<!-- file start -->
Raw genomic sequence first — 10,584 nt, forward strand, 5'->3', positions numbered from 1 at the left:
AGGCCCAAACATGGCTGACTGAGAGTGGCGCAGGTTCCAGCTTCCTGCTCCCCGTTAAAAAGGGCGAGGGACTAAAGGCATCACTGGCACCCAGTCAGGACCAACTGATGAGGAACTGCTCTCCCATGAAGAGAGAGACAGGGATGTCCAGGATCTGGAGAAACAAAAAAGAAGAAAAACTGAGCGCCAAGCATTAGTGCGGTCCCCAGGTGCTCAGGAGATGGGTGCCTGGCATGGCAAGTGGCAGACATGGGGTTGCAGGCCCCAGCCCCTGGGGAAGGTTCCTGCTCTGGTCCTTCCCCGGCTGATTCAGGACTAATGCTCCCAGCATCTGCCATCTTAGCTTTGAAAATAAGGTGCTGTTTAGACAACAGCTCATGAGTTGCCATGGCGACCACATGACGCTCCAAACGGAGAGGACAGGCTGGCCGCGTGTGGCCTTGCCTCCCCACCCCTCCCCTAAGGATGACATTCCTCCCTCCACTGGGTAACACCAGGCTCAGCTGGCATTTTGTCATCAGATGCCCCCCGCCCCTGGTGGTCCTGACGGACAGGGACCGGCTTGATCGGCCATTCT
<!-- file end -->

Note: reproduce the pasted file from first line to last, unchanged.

Raw genomic sequence first — 10,584 nt, forward strand, 5'->3', positions numbered from 1 at the left:
AGGCCCAAACATGGCTGACTGAGAGTGGCGCAGGTTCCAGCTTCCTGCTCCCCGTTAAAAAGGGCGAGGGACTAAAGGCATCACTGGCACCCAGTCAGGACCAACTGATGAGGAACTGCTCTCCCATGAAGAGAGAGACAGGGATGTCCAGGATCTGGAGAAACAAAAAAGAAGAAAAACTGAGCGCCAAGCATTAGTGCGGTCCCCAGGTGCTCAGGAGATGGGTGCCTGGCATGGCAAGTGGCAGACATGGGGTTGCAGGCCCCAGCCCCTGGGGAAGGTTCCTGCTCTGGTCCTTCCCCGGCTGATTCAGGACTAATGCTCCCAGCATCTGCCATCTTAGCTTTGAAAATAAGGTGCTGTTTAGACAACAGCTCATGAGTTGCCATGGCGACCACATGACGCTCCAAACGGAGAGGACAGGCTGGCCGCGTGTGGCCTTGCCTCCCCACCCCTCCCCTAAGGATGACATTCCTCCCTCCACTGGGTAACACCAGGCTCAGCTGGCATTTTGTCATCAGATGCCCCCCGCCCCTGGTGGTCCTGACGGACAGGGACCGGCTTGATCGGCCATTCT